Catching Up With ANDREW LOCKINGTON: From JOURNEY 2 through DAYBREAK
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What follows merges two interviews I had with composer Andrew Lockington, the first took place on Apr 24, 2018, and the second on Sept 12, 2019, both of which offer a continuation of our first interview, published in my July, 2008 column.
Q: How did you get involved with DAYBREAK and what were the musical needs for this series?
Andrew Lockington: Oh what a fun show to be a part of! It’s great because it was a very ambitious project, and certainly ambitious on the music side. I was fortunate to be working with Brad Peyton, who I’ve worked with for many projects. He was one of the executive producers and directed the first two episodes as well, as his business partner Jeff Fierson and a showrunner I hadn’t worked with before, Aron Eli Coleite. So I had the safety net of being with people who trusted me and we could take some big swings and try some pretty out-there ideas. The whole series on its own is pretty out there. From a music standpoint it was really interesting because it’s probably one of the first times I’ve gone into scoring character themes as opposed to story themes, because in this case the characters and their themes are put through so many different filters. The narrator and the person who is breaking the fourth wall are changing throughout the series. So in the first episode Angelica’s theme is through the perspective of Josh and his world, but then on the third episode it’s through Angelica’s world and the fourth is through the Principal’s world. We had these incredibly different perspectives on the same melodic material depending on whoever was leading the show and narrating the episode. So it became a bit of a checkerboard world of having the theme go on one half of the squares and then the perspective of each theme on the other half and then tying themes together. We also had themes for their various relationships. The score wasn’t tied to the show; it either belonged or not belonged in every single genre category at Amoeba Music!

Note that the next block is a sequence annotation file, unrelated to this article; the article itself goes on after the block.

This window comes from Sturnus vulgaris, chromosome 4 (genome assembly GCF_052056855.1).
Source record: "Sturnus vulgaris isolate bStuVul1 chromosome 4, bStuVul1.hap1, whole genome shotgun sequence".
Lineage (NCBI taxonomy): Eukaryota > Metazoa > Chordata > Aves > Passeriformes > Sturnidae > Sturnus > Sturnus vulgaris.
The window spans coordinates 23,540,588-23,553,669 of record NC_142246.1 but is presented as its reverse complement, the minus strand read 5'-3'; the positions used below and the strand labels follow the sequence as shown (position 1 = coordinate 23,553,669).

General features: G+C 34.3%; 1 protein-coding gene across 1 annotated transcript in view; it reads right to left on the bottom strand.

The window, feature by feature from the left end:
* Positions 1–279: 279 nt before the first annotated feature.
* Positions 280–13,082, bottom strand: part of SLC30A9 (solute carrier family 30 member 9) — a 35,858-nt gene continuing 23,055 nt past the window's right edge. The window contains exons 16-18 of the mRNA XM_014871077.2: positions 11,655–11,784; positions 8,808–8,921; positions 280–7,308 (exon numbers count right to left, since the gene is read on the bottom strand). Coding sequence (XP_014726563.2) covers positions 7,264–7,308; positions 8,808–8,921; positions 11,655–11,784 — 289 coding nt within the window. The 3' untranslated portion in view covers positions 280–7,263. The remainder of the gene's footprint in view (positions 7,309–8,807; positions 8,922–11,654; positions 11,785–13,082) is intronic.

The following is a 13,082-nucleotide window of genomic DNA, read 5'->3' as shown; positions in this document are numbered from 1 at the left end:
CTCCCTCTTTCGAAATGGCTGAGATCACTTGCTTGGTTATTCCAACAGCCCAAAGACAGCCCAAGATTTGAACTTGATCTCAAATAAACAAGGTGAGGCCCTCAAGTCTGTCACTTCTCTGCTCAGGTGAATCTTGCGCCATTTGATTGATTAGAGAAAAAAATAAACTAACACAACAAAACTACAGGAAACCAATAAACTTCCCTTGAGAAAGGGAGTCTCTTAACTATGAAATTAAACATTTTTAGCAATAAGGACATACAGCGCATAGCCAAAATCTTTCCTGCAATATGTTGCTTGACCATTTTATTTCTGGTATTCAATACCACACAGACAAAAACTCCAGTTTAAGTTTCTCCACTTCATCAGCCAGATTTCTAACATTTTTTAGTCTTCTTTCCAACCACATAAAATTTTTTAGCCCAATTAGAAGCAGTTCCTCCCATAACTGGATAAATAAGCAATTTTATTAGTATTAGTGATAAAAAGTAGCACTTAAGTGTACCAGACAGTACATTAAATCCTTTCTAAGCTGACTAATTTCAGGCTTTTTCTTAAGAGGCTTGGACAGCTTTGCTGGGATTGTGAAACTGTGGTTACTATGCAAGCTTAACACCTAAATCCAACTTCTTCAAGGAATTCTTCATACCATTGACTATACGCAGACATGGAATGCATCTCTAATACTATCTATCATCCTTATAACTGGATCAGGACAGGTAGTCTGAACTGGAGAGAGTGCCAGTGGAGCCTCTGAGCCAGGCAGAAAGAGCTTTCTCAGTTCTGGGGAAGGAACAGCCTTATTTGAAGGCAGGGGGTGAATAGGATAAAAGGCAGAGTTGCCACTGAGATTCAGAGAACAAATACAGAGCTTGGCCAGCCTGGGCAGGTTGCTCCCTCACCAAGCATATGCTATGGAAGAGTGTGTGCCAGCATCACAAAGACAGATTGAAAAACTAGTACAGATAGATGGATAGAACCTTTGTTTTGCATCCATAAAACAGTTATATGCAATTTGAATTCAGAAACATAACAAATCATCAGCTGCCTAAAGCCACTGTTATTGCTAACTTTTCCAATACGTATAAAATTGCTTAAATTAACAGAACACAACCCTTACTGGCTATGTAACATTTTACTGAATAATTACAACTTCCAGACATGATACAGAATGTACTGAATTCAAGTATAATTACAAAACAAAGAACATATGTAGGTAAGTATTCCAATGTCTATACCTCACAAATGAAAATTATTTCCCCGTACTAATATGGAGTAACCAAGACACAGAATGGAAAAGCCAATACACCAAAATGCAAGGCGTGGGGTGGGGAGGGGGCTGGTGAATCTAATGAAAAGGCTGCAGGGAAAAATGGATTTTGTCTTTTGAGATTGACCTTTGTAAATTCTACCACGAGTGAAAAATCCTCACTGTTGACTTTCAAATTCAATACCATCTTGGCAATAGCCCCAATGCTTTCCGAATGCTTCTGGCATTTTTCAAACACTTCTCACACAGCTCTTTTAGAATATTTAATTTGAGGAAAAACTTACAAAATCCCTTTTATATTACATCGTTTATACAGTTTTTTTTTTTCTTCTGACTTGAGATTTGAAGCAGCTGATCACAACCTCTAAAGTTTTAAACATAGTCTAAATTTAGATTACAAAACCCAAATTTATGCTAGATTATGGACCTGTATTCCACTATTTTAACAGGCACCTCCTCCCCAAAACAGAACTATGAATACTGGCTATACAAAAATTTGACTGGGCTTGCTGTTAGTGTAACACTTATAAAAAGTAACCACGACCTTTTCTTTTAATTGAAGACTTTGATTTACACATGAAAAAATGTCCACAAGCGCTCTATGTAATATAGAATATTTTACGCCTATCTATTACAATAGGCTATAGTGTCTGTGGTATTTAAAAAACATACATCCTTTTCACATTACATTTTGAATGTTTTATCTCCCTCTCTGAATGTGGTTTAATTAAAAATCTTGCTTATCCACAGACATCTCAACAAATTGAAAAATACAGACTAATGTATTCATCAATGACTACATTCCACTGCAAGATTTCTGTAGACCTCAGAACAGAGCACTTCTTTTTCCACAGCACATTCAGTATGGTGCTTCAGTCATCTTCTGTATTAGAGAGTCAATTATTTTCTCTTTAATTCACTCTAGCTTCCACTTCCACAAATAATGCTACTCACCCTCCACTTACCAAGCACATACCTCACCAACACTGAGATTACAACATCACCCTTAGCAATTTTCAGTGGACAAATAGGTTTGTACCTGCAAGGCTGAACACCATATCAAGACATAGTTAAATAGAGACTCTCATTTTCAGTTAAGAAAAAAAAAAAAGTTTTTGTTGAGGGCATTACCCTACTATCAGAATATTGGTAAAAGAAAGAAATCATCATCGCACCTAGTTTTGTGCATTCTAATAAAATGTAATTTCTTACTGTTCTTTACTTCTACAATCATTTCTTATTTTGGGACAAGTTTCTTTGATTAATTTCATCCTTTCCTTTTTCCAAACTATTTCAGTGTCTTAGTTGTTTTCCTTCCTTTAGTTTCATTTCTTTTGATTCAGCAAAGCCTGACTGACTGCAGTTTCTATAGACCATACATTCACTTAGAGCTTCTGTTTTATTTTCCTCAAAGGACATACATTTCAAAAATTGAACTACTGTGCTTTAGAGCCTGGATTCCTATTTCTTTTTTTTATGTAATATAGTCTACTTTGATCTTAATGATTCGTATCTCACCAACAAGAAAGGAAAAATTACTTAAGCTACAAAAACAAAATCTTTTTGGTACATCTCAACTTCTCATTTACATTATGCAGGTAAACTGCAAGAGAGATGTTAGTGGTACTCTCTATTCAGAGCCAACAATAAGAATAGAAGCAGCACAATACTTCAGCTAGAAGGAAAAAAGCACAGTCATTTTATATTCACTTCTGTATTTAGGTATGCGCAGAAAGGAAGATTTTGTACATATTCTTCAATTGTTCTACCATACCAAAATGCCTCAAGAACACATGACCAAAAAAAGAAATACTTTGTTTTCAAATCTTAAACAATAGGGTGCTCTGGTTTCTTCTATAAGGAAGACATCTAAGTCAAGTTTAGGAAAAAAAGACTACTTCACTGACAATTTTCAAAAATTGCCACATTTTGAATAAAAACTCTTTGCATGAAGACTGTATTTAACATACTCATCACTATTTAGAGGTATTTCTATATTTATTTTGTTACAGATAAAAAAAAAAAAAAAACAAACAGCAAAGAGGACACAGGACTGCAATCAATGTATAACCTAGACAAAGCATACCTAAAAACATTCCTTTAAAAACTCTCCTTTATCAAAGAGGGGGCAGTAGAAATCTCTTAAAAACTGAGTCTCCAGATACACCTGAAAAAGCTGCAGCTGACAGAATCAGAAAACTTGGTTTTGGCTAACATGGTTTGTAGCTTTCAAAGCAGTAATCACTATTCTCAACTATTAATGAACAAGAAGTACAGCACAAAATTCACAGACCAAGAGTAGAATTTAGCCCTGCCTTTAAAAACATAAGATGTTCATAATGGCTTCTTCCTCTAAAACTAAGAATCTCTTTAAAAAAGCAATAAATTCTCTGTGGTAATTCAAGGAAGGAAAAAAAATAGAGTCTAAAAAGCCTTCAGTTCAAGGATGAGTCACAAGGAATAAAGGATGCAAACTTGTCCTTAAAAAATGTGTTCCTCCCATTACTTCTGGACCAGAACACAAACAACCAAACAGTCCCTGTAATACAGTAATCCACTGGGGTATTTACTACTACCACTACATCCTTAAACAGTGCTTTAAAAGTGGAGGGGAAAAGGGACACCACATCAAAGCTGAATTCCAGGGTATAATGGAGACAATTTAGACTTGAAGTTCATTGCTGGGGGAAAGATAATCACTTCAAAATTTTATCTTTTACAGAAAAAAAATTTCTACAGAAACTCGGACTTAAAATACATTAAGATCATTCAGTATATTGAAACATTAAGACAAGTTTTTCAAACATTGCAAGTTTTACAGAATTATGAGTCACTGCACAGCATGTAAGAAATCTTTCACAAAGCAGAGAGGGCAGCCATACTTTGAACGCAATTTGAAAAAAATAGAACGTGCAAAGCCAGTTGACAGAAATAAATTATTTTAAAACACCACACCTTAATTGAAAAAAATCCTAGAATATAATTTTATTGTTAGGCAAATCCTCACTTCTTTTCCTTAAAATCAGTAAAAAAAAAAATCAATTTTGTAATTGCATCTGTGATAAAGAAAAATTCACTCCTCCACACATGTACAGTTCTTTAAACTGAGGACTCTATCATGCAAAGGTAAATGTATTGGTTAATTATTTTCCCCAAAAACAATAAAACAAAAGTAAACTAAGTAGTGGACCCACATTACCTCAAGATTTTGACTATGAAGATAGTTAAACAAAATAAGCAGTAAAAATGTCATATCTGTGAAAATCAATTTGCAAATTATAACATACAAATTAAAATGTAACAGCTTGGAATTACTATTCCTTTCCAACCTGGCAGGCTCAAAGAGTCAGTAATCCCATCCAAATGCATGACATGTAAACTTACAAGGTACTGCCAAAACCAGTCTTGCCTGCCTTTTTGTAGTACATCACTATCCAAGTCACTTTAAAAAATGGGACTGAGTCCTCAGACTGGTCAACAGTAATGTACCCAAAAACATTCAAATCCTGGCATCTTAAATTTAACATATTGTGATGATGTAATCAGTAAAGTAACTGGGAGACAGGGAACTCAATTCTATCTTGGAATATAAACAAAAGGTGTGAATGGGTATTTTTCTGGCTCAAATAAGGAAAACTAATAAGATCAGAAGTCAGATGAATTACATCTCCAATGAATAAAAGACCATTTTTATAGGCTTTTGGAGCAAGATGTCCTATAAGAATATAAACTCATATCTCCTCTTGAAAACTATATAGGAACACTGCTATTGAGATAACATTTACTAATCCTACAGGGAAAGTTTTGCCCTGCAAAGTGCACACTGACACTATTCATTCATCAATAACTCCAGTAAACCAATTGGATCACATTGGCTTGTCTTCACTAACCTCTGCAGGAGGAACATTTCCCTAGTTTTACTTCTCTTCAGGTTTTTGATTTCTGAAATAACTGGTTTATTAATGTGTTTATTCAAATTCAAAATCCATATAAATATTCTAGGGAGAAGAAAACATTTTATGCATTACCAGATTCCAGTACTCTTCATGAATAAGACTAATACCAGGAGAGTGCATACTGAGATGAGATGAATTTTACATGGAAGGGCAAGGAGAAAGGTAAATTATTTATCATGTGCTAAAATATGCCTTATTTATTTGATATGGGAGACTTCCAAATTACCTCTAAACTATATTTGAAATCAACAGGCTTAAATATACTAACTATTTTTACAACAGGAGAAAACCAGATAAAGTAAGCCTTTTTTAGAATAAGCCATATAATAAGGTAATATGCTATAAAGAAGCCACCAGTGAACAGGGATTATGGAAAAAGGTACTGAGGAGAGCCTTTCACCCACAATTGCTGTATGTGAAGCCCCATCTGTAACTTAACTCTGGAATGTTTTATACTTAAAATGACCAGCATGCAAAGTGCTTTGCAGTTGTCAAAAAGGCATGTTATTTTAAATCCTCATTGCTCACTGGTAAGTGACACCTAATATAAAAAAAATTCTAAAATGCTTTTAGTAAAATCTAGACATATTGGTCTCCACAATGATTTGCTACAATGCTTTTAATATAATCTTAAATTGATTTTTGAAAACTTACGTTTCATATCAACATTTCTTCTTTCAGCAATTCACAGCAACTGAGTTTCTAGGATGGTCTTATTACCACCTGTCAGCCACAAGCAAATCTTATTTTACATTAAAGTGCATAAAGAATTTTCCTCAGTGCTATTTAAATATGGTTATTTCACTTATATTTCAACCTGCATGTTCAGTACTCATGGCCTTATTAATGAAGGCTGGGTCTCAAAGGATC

“Josh’s Daybreak Theme can be fun and superhero-esque, and also represent him feeling defeated and insecure—all in the way that it’s employed and the way that it’s arranged and orchestrated.”
Q: I found its storytelling to be fascinating, not only with the way characters would narrate portions of their story by talking directly to the audience, but also in the overall post-apocalyptic high school world that it was developing there. And carry the show’s sense of fun and its high-energy story and environment.
Andrew Lockington: The biggest challenge for me when I read the script was, “Wow! I need to be really fun—but I need to have the music be taken seriously and be earnest and honest, emotionally, at times as well. When you have an audience that is prepared to laugh and feel like everything is sarcastic, you have to be really careful that the music does its part in making it clear when moments are heartfelt and honest and raw, and not feel like you’re being strung along to have a joke played on you for believing what they were saying was true. That made it really challenging and so often when I’m writing scores and working with themes; I’m coming up with a theme and figuring out how it will evolve this way and that way.
Of course, with what I’ve described and the different perspectives in the characters, a theme had to be successful in a thousand different ways! So there were a lot of themes that basically made it three quarters of the way along the football field before they got tackled and were completely flayed out and disabled on the 75th yard line and I had to go back and start over. But once I figured out what those themes were and I could tell that they could do the length and survive the full ten episodes, it was really enjoyable to take them and put them in different contexts and have a theme like Josh’s Daybreak Theme, which can be fun and superhero-esque and also represent him feeling defeated and insecure—all in the way that it’s employed and arranged and orchestrated. So it was very unique in terms of a musical project for me. I was talking to Brad about this last night, and we were saying that it obviously pays very literal homage to FERRIS BUELLER’S DAY OFF and MAD MAX and yet those are almost like set pieces or props in the show, because the show really is its own unique piece, it just has those things as very obvious props sitting on the landscape. So it was a lot of fun. It was also very challenging, and the score going from large orchestral action moments to very simple piano moments to guitars to whistling… it just ran the gamut. The days where I work on a Brad Peyton project and I basically say “this is my arsenal of tools and I have to use these”—this was nothing like that. I was challenged to use anything in the world possible that could be a musical instrument!